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"ACM SIGCHI WWW Human Factors (Open Discussion)" <[log in to unmask]>
Hal Shubin <[log in to unmask]>
Mon, 10 Nov 2003 16:31:53 -0500
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Hal Shubin <[log in to unmask]>
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I asked this question:

>... We're looking at how tall to make the list -- it can either hold an
>integral number of rows of data (fitting n rows exactly) or the last row
>could partly fit and be cut off at the bottom of the list.
>Visually, I prefer to have an integral number of rows. Functionally, I
>wonder if having the last row cut off will help users realize that there
>is more information they can scroll to see.  ...

Y'all wrote these messages back. Seems to be a consensus that the last line
should be clipped to provide an indication that there is more information.

Two people pointed out that it may be out of my control anyway.

Thanks for the information. My original design was to ask to not have any
rows clipped. Glad to have people's support for changing my mind. We'll see
if they can do anything to make sure it happens.

                                         -- hs

From: "Scott Berkun" <[log in to unmask]>

There is definitely an unresearched rule that I've always used here - yes
you do want to clip that last line to help indicate that things scroll.
I've never seen any research anywhere on this (though I do recall looking
for it at least once through and other places, and not finding
any), but it does roughly follow the logic of what newspapers and magazines
do: whenever an essay spans multiple pages or jumps to the back of the
magazine, it's *always* broken in the middle of the sentence. It seems
natural that this helps convey to the reader that there is more to read,
and in the same way, I think that broken line has a similar, though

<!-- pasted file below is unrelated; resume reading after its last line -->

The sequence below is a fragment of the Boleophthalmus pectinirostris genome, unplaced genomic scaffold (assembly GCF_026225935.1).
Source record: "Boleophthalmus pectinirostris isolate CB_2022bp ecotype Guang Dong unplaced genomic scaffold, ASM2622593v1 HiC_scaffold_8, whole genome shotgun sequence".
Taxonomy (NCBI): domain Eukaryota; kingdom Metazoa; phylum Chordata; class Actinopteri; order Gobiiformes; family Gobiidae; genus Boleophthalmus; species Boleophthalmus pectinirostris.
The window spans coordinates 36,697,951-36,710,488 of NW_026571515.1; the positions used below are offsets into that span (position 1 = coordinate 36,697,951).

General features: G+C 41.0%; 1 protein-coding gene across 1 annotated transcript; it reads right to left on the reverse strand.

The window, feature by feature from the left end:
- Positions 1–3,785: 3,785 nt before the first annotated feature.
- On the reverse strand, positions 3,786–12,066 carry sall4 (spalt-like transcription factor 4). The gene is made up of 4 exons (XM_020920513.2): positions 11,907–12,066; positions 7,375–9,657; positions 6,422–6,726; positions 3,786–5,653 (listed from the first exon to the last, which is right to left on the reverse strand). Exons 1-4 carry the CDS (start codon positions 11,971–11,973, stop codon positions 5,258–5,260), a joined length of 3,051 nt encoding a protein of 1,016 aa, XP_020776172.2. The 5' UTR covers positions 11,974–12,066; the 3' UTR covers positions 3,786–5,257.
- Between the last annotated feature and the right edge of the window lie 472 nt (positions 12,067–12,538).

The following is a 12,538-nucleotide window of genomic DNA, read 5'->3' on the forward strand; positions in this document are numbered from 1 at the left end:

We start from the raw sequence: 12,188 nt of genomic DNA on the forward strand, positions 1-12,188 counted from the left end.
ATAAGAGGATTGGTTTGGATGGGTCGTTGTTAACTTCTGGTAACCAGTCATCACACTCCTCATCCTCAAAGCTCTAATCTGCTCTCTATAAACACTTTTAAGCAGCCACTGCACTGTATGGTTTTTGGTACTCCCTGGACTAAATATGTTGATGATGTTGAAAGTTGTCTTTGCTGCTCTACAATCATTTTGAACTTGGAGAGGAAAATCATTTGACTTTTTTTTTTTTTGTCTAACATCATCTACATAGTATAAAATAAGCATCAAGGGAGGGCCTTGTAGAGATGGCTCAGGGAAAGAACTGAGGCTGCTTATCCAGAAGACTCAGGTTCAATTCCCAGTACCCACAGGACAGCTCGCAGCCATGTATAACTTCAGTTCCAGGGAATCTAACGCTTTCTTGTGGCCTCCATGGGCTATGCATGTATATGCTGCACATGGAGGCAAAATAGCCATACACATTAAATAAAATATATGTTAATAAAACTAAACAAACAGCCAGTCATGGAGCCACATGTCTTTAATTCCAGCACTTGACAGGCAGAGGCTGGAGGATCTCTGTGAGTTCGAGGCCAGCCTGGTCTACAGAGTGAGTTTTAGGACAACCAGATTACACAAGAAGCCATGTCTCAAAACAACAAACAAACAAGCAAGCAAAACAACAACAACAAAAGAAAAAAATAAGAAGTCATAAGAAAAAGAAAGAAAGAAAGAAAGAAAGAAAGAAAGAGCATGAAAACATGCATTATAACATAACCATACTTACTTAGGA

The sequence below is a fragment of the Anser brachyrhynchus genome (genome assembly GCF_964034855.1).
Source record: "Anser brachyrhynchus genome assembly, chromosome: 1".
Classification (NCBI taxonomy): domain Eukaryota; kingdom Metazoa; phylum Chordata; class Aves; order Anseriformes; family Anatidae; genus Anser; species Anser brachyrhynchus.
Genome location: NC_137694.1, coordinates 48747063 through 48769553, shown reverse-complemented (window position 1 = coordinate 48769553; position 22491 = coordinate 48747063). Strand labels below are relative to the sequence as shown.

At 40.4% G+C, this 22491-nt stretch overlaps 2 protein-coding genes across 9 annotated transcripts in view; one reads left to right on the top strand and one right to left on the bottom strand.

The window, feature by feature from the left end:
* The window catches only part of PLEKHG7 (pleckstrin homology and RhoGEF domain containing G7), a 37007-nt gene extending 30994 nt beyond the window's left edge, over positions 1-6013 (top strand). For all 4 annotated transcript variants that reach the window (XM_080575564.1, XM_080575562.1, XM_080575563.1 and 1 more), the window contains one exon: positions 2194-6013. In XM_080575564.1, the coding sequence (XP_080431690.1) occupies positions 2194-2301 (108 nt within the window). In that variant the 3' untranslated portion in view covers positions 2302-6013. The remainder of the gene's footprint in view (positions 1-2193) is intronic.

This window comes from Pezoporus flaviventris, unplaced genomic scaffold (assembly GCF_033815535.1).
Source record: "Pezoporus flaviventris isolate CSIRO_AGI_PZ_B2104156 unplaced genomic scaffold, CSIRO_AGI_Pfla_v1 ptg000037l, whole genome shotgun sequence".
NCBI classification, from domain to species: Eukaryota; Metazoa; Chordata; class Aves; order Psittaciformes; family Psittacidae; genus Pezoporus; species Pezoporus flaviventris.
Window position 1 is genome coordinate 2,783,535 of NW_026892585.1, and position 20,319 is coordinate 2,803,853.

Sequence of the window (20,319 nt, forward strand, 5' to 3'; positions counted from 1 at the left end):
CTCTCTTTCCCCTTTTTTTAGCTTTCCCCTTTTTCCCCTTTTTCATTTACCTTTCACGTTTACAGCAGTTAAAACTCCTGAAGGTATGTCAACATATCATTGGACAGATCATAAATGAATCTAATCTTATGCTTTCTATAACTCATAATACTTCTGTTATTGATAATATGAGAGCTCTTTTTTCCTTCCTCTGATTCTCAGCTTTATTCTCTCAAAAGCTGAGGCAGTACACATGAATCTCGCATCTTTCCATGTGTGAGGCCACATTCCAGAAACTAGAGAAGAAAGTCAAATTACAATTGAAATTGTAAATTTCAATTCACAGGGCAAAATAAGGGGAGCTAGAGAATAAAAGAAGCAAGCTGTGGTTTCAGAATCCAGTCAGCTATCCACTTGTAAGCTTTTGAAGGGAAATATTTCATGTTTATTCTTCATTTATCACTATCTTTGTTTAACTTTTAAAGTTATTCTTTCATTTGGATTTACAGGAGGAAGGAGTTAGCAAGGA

probably weaker, influence on user expectations.

At various times on Windows and IE we looked into improving ways to
indicate possible scrolling to users that were, to be blunt, less ugly and
more refined than clipping a line of text, but we never got around to
building them. We were motivated to look into this at all based on the
frequent observations we made of few people recognizing the smartness of
the scroll bar (how it indicated by it's size whether there was more to
read) Initially some folks believed that this was enough feedback, but our
observations didn't bear this out. Anyway, this was a few years ago, so
perhaps more people notice it - but I bet many still won't.

More important than my above ramblings however is probably this: What is
the user task? If it involves finding a specific entry, *and* the user is
1) pretty sure they're on the right page, 2) pretty sure they're looking at
the right list, and the thing they want is not immediately visible, I bet
most people will try the scroll bar most of the time, regardless of how
smart it is. So my bet is this specific design choice is relatively moot,
compared to the importance of designing to satisfy the conditions I just
listed (#1 & #2).

[and after a reply from me...]

Cool - good to know my assumptions were based in some way on reality.

One more idea: I know precisely the problem you're dealing with, and I've
done some hacks here and there to get around it. The one that comes to mind
is to stuff a placeholder into the last whole entry in the list, that